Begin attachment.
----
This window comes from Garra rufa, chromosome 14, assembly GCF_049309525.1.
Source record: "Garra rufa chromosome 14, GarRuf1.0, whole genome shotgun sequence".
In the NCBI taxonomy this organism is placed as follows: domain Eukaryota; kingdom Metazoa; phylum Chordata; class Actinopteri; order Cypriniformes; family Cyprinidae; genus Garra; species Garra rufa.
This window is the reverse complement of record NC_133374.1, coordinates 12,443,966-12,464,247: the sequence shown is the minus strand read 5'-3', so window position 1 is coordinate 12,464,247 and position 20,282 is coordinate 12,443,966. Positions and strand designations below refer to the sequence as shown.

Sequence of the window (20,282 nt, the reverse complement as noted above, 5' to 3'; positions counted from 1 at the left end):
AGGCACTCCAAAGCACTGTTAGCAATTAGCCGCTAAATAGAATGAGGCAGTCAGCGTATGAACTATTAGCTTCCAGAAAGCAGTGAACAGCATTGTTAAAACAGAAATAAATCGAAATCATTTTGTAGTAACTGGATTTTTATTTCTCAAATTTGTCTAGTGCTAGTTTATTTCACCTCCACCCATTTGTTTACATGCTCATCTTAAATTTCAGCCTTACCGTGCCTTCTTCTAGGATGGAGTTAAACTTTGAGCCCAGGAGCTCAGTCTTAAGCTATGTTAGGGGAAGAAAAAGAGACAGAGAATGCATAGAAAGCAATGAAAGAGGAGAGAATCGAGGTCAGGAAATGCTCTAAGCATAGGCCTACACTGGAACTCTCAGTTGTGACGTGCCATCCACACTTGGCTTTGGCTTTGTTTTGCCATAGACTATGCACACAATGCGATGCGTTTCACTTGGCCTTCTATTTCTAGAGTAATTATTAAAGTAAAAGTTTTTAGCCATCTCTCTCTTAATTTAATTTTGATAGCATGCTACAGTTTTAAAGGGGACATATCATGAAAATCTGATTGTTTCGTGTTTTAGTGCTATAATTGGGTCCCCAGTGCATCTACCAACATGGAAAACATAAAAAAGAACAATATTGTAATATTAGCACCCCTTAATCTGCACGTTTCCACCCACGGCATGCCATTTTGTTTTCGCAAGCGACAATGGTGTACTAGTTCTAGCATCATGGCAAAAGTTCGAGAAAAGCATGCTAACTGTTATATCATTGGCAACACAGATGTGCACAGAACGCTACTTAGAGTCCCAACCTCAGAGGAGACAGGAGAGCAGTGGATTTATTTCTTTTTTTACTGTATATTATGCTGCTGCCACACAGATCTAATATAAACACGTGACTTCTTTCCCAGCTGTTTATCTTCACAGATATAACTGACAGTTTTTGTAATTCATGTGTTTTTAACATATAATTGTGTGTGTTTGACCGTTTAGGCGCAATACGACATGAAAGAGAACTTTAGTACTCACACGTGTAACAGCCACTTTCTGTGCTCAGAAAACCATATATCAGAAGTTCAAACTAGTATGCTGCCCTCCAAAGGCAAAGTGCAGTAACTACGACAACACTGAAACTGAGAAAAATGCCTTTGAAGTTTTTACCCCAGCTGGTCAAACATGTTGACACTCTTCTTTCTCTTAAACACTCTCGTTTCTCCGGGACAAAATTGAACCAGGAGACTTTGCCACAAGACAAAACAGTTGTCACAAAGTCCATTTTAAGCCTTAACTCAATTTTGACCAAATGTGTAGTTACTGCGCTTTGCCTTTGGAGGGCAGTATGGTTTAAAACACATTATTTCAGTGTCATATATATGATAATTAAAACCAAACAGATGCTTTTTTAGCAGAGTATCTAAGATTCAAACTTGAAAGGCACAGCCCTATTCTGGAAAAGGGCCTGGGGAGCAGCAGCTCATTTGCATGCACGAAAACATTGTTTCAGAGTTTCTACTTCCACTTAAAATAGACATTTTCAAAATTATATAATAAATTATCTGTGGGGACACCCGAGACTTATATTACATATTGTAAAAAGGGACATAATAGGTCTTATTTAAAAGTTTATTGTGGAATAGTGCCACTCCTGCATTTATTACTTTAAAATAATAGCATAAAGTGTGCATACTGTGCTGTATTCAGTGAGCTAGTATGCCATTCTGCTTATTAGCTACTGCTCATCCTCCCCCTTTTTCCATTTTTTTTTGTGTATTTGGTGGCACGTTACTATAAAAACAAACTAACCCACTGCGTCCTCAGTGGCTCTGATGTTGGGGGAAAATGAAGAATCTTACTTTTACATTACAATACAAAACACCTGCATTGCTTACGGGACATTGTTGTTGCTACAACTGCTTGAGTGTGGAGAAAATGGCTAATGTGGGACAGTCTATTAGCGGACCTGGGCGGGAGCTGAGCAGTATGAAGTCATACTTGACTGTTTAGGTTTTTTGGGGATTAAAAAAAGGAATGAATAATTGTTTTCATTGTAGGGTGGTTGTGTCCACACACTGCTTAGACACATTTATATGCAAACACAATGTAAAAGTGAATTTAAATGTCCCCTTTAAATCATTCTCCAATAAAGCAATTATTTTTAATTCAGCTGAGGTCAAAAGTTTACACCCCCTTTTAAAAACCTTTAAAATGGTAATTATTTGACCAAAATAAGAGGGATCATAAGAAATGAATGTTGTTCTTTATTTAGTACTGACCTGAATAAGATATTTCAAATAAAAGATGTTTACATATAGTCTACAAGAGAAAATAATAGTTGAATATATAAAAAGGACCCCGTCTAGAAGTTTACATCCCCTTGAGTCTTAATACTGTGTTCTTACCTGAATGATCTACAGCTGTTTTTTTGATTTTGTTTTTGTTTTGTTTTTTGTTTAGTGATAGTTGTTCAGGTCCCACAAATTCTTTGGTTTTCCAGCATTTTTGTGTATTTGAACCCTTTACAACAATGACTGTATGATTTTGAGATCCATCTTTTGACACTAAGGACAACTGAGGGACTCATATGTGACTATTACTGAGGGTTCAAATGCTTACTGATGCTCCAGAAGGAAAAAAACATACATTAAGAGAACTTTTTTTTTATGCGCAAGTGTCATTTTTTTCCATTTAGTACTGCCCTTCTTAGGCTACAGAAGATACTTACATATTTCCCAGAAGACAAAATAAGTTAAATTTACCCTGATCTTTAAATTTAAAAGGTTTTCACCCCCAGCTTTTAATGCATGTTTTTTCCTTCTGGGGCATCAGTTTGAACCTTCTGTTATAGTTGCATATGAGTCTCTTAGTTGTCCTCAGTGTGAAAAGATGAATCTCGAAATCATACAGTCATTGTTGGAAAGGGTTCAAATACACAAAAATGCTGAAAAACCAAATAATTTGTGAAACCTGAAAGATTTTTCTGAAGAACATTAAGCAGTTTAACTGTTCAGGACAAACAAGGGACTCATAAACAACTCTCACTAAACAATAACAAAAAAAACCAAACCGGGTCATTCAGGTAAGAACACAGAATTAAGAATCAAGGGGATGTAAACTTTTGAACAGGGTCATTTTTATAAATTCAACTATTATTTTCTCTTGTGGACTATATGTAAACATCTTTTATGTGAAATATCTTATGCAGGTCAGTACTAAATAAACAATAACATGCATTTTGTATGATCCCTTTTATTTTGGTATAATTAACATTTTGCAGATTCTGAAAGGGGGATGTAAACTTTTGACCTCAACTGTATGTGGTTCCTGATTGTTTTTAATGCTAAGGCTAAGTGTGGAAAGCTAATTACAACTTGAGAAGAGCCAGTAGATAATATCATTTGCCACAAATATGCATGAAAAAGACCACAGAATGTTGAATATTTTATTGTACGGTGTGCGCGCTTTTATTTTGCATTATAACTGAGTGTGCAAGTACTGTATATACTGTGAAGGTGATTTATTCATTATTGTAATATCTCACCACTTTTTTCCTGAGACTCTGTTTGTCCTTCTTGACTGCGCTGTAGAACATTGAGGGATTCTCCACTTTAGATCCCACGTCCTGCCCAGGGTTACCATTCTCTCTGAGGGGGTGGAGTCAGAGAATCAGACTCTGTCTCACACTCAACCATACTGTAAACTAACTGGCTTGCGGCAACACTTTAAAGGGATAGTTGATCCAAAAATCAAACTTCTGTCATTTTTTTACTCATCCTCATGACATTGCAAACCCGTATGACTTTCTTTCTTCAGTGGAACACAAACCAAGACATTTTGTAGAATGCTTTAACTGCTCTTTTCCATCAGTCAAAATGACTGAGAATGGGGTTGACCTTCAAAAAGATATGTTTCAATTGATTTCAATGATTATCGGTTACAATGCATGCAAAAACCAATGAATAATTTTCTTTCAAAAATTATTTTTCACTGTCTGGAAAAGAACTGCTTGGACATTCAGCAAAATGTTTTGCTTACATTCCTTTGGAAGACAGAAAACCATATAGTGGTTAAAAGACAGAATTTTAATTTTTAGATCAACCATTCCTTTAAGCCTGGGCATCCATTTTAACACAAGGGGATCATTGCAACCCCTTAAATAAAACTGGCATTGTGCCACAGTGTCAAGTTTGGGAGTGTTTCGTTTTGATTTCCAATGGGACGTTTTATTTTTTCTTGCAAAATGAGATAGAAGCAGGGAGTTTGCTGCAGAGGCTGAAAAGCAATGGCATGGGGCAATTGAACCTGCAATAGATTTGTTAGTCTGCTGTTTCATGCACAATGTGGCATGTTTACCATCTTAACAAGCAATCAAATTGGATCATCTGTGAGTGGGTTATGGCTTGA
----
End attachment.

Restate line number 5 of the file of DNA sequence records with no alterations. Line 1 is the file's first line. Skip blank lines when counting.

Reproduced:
Sequence of the window (20,282 nt, the reverse complement as noted above, 5' to 3'; positions counted from 1 at the left end):